No two cities are the same in terms of geography or air pollution sources. The air quality on any given day changes as often as the weather, and can vary block-by-block and neighborhood-by-neighborhood. Just as we often check the weather as part of preparing for the day, being able to check local air quality conditions can help us navigate the areas where we spend our time.
The San Francisco Bay Area is home to millions of people, and three major metropolitan areas — San Francisco, Oakland, and San Jose — with many communities and smaller cities quickly growing to accommodate the expected 8.5 million residents by 2030.
Compared to the sprawling County of Los Angeles, the San Francisco Bay Area has developed with higher density. The City of San Francisco alone packs 860,000 residents plus major businesses and commercial areas into just 49 square miles. A large percentage of air pollution emissions come from vehicles like cars, trucks, and construction equipment, even though many workers and students take mass transit to work. Industrial sources like refineries and power plants add to the mix in the region, resulting in the haze seen most prominently across the Bay in the mornings and evenings. Coastal winds regularly push the Bay Area’s air pollution inland where it can affect conditions in the Central Valley.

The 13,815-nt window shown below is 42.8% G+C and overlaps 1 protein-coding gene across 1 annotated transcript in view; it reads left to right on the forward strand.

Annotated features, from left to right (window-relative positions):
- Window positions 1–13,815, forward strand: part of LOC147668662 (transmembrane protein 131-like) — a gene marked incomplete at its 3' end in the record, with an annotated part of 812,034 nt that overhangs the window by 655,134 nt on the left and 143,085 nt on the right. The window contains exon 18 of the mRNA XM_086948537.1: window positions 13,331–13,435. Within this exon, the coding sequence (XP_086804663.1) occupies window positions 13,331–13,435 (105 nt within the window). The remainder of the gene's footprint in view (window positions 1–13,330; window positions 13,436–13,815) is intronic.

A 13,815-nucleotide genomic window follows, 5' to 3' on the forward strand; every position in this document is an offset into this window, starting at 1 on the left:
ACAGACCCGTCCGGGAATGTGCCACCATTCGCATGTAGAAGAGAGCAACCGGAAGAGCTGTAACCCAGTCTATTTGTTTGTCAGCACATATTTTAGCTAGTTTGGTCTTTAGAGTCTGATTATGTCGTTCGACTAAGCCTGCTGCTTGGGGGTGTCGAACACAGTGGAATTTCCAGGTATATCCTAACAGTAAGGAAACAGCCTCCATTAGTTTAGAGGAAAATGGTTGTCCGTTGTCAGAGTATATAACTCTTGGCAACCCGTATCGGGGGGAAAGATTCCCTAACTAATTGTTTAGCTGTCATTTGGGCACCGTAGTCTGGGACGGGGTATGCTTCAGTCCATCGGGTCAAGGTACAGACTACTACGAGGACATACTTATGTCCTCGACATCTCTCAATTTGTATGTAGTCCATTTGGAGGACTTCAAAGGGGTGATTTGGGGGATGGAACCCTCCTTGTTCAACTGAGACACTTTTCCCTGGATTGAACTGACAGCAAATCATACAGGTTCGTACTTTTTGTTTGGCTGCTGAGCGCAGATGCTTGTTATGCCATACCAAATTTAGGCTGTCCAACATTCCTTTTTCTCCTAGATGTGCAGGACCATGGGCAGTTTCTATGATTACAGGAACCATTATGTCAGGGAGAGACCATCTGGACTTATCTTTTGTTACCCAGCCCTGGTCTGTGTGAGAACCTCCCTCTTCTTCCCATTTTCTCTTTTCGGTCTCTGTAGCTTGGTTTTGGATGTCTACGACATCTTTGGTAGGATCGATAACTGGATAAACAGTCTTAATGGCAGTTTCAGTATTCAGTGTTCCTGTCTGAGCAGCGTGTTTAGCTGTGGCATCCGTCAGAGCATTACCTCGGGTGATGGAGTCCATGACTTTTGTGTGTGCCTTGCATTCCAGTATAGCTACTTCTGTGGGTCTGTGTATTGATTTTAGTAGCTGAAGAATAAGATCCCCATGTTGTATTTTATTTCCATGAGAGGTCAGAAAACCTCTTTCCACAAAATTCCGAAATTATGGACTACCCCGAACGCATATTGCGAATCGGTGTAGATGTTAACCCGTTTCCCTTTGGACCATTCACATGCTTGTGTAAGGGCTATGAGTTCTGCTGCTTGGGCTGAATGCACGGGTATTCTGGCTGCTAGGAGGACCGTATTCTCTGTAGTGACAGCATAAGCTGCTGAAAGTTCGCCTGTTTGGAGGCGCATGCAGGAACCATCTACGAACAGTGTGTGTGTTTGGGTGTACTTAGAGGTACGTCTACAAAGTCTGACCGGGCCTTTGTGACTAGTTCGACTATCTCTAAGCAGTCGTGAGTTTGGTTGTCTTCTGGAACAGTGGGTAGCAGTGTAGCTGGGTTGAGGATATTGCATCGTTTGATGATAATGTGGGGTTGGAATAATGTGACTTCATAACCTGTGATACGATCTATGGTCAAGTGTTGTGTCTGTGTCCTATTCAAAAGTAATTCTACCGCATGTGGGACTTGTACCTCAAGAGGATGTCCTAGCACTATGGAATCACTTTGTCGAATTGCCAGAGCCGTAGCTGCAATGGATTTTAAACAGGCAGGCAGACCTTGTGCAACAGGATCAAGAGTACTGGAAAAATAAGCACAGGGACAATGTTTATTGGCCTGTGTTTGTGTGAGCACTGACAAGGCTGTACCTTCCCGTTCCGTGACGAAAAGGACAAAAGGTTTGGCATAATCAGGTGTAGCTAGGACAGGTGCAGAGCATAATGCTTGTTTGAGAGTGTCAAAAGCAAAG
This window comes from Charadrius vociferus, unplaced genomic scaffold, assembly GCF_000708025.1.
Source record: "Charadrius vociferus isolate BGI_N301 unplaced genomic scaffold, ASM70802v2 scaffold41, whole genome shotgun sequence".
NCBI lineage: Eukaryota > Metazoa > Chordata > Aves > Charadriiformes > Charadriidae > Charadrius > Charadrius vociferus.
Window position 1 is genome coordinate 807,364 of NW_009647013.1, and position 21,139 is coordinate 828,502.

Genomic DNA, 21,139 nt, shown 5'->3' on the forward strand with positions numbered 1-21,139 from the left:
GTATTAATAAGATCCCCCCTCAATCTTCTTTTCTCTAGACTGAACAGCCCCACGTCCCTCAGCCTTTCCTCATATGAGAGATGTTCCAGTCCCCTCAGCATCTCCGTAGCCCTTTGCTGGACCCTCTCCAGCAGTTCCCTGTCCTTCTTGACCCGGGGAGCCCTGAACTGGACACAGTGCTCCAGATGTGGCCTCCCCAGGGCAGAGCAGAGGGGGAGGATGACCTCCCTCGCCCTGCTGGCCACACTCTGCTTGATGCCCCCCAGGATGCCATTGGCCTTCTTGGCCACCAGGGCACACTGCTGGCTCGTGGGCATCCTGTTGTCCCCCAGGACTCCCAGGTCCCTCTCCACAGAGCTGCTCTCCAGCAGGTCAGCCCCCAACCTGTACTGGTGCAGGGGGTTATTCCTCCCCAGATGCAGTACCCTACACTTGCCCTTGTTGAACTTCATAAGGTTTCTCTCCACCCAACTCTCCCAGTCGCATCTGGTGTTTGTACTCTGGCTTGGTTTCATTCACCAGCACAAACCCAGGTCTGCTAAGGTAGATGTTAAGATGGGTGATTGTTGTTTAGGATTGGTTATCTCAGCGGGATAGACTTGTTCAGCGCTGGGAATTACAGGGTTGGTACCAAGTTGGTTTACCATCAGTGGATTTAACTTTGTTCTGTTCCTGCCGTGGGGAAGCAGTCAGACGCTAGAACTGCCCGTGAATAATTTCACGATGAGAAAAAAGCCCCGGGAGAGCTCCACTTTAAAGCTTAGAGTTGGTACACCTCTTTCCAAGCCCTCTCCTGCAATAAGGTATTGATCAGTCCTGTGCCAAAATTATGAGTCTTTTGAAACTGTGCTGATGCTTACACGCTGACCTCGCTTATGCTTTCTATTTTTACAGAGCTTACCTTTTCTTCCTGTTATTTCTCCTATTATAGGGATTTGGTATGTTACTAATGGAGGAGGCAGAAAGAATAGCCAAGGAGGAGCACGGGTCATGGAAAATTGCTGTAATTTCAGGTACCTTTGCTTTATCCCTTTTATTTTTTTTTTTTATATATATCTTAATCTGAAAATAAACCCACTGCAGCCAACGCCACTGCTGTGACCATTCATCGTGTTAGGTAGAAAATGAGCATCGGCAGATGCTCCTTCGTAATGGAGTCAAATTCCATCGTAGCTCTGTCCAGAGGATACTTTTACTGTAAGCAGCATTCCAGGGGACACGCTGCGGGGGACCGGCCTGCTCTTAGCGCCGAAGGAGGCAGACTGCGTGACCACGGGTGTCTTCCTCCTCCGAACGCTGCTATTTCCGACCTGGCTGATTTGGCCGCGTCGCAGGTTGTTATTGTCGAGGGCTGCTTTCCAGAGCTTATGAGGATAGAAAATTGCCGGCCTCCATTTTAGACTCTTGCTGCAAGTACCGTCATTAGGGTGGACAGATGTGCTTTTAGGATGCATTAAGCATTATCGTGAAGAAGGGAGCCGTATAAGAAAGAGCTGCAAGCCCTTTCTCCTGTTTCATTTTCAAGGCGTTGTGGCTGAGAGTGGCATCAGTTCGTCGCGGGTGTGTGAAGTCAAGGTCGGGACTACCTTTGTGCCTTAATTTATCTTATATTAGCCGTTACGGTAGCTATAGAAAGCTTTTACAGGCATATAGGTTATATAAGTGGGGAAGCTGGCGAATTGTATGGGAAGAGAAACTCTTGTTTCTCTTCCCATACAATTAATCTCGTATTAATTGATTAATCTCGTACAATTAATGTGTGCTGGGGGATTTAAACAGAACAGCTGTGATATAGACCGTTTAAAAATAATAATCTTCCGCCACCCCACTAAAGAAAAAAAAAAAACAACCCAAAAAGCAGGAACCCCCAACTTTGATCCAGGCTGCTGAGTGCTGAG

How We Did It
During the summer of 2016 and spring of 2017, we drove in the San Francisco Bay Area. Our primary focus was to map all of San Francisco by driving every street in the city. This approach complements research we completed in Oakland between May 2015 and June 2016 with the Environmental Defense Fund, Google, and the University of Texas to determine how often we need to canvass streets to collect representative data for use in support of air quality and exposure modeling. This project has since expanded geographically to mapping the larger Bay Area region. In addition, we performed targeted mobile measurements in areas throughout the greater Bay Area to explore specific sources, air pollution emission events, or to investigate specific science questions. The cars drove from Monday through Friday during typical work hours of 9:00 am to 5:00 pm. We measured the pollutants nitrogen dioxide, nitric oxide, ozone, black carbon, particulate matter, and methane.
We would like to thank the U.S. Environmental Protection Agency’s (EPA) Office of Research and Development, EPA’s Region 9 office, and the City of San Francisco’s Department of the Environment for advice and support during the Bay Area driving campaign.